June 27, 2015
Any successful salesman or saleswoman knows that giving the customer only what they ask for isn’t the best way to increase sales. In order to maximize profits, salesmen and saleswomen need to know how to sell the customer items or services that they may not have necessarily wanted, but will decide to purchase them anyway after they have been suggested.
One example of this can be found in movie theatres all across the country—order a medium popcorn or medium drink, and the counterperson will ask you if you’d like a large for just a quarter more. It’s just a simple suggestion, no strong-arm technique here. It should be easy to say no if you don’t really want a large popcorn, right? Yet a quarter doesn’t seem like much, and in fact, it almost appears as if you are getting a bargain, because the large is so much larger than the medium. Most people opt for the large, because parting with another quarter isn’t really that big of an expenditure. Yet movie theatre managers count on that extra quarter, because multiplied by thousands of transactions per day, it adds up to a significant increase in sales revenue.
The same suggestive selling techniques can be found at McDonald’s, in the form of Supersize options, and many other fast food establishments often ask patrons if they’d like to try the latest specialty item. The suggestion is key, and it leads to millions of dollars in sales for companies both large and small.
Suggestive Selling is more than just asking everyone the same question
While the above techniques may work for movie theatres and fast food establishments, it requires a little more training and finesse in other industries. This is especially true in establishments where customers are especially focused on price. Spending an extra 25 cents for a large popcorn isn’t going to break a consumer’s wallet, but they might be more hard-pressed to part with another $50 for a new pair of jeans when they don’t really need them, or the clothing shop down the road is offering other styles of jeans for $20 less.
Offer value and benefits
When a customer is focused on price, they want to know what kind of value they get for the money they spend. It’s easy to see the difference in value between a medium and large popcorn, but also not so easy to see the value and benefits in a particular piece of software, a marketing service, or an expensive winter coat. But if the customer knows that a particular winter coat is more likely to keep them warmer in colder weather, as well as be more durable than a less expensive alternative, they might be more inclined to spend the extra money.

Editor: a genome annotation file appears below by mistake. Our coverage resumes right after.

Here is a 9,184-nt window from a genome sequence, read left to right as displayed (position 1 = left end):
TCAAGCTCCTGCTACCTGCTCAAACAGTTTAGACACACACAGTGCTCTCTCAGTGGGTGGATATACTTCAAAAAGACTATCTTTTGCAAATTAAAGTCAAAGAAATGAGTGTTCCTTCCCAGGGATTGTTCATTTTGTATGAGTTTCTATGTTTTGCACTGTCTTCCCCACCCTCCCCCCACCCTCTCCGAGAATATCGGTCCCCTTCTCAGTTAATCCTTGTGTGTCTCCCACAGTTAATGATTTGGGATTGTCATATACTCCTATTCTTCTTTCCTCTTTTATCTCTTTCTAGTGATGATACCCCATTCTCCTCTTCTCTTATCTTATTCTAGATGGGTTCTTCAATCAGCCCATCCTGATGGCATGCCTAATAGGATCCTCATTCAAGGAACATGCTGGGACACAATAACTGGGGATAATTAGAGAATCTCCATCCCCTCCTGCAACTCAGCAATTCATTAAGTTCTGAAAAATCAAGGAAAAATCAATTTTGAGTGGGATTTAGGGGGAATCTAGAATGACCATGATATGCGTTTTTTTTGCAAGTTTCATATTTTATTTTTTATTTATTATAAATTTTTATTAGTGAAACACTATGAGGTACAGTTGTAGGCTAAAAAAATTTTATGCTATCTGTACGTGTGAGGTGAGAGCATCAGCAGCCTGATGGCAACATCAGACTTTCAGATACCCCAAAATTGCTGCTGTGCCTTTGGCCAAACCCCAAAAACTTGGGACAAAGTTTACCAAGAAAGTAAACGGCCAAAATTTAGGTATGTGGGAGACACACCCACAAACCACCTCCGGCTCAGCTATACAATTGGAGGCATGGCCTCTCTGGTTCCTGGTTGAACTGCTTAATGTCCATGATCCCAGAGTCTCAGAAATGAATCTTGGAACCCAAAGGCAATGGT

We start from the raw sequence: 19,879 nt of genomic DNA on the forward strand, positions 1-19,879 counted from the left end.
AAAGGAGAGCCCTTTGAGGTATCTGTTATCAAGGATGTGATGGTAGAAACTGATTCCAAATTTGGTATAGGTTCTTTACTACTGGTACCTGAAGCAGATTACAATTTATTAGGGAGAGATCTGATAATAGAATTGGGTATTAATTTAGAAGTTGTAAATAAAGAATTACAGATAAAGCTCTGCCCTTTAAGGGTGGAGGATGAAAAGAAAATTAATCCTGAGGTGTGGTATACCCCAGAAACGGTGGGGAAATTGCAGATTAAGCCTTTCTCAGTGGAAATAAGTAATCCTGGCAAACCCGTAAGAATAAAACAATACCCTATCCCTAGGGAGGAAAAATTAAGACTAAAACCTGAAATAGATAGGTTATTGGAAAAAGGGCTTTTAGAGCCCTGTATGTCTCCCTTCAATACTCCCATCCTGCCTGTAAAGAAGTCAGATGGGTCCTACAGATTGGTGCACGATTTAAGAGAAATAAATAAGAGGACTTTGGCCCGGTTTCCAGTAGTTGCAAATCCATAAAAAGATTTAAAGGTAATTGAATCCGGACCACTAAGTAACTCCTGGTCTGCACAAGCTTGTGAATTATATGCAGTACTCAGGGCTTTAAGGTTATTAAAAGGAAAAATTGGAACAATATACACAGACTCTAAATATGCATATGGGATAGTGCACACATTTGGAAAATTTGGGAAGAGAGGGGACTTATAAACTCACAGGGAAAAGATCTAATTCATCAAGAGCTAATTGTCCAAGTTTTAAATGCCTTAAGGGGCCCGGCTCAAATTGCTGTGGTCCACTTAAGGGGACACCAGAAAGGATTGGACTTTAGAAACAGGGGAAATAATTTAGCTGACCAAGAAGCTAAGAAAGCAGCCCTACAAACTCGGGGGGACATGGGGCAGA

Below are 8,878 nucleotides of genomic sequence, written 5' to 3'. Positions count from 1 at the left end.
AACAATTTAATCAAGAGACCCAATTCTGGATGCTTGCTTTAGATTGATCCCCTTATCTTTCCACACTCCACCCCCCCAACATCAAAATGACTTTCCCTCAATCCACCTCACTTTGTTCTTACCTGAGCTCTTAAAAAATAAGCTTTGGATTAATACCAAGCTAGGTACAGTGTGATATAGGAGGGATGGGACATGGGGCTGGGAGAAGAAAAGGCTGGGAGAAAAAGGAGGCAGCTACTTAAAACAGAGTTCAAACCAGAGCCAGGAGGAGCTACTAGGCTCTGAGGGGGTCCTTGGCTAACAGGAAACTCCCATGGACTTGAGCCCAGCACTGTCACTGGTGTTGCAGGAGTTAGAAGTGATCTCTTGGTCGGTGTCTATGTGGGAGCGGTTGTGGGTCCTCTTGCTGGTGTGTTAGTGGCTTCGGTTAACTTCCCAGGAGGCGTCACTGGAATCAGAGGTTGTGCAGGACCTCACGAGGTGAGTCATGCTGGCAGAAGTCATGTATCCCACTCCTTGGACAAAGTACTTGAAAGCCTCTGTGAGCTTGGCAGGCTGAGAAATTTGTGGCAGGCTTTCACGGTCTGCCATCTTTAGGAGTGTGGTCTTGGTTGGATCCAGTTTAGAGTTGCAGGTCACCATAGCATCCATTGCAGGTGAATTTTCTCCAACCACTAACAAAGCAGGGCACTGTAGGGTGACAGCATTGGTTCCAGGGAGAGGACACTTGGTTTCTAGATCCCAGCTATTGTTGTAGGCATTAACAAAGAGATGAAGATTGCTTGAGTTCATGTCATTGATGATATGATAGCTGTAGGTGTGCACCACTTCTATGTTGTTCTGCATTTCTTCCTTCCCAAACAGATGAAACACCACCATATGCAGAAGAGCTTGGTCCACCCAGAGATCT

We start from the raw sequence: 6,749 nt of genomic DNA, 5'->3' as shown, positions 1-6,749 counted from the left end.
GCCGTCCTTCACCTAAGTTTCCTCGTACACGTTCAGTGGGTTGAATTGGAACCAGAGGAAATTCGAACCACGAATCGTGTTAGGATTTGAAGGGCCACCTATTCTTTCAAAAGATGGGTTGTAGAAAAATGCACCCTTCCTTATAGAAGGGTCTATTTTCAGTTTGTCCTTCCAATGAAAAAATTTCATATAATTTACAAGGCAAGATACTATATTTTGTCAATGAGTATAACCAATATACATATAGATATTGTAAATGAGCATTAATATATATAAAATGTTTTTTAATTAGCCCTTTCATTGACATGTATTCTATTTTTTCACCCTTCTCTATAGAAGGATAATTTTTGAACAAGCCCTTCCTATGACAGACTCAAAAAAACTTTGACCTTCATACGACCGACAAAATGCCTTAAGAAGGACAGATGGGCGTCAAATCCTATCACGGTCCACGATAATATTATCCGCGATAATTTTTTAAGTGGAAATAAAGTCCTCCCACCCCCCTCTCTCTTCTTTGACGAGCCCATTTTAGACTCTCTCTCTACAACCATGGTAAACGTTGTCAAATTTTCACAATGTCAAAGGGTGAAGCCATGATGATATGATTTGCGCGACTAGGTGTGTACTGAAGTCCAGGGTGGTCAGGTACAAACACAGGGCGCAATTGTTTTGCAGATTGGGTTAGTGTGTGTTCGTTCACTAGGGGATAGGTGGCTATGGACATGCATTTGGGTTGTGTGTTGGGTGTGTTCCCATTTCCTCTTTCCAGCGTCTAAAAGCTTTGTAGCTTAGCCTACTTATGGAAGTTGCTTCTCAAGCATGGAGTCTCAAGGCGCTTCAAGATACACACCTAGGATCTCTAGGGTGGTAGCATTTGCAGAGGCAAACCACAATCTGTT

And great suggestive sellers don’t have to stop with just a coat. You might then also suggest gloves, a scarf, and a hat. But it is important not to be too forceful. If you can maintain the understanding that’s it’s more about the customer and less about making sales, you’ll find that sales actually increase. That’s because customers will believe that you are actually trying to help them—they will recognize your sincerity, and enjoy a comfortable, rewarding shopping experience. (This can also lead to future sales from the same customers).
Happy customers are more open to suggestions
As you may be discovering, the customer experience is very important. Consumers today want value, not just from the items they purchase, but also from the shopping experience overall. Customers that are kept waiting for services are not going to be happy, and may even choose to shop somewhere else. To help remedy this, you might consider a waiting list management software. These intuitive apps can be used to alert customers when someone is ready to provide them with service, allowing them to freely browse around the store or another area nearby, instead of standing around grumpily waiting for a salesperson that is busy with others.
Learn to tailor your suggestions
In keeping with the advice given above, realize that every customer is different, and has different needs. Suggesting one thing for one customer may not necessarily apply to another customer. And don’t just suggest any old item service just to make a sale. It is important to keep suggestions relevant to one another, such as the coat, scarf, gloves and hat ensemble. You wouldn’t suggest a cellular phone case along with those items, because it just doesn’t bear any relevance.
How well are your suggestive selling techniques faring. Do you have your own ideas and input to offer on the subject? Feel free to share them here!
Image Credit: Flickr/Jen Gallardo
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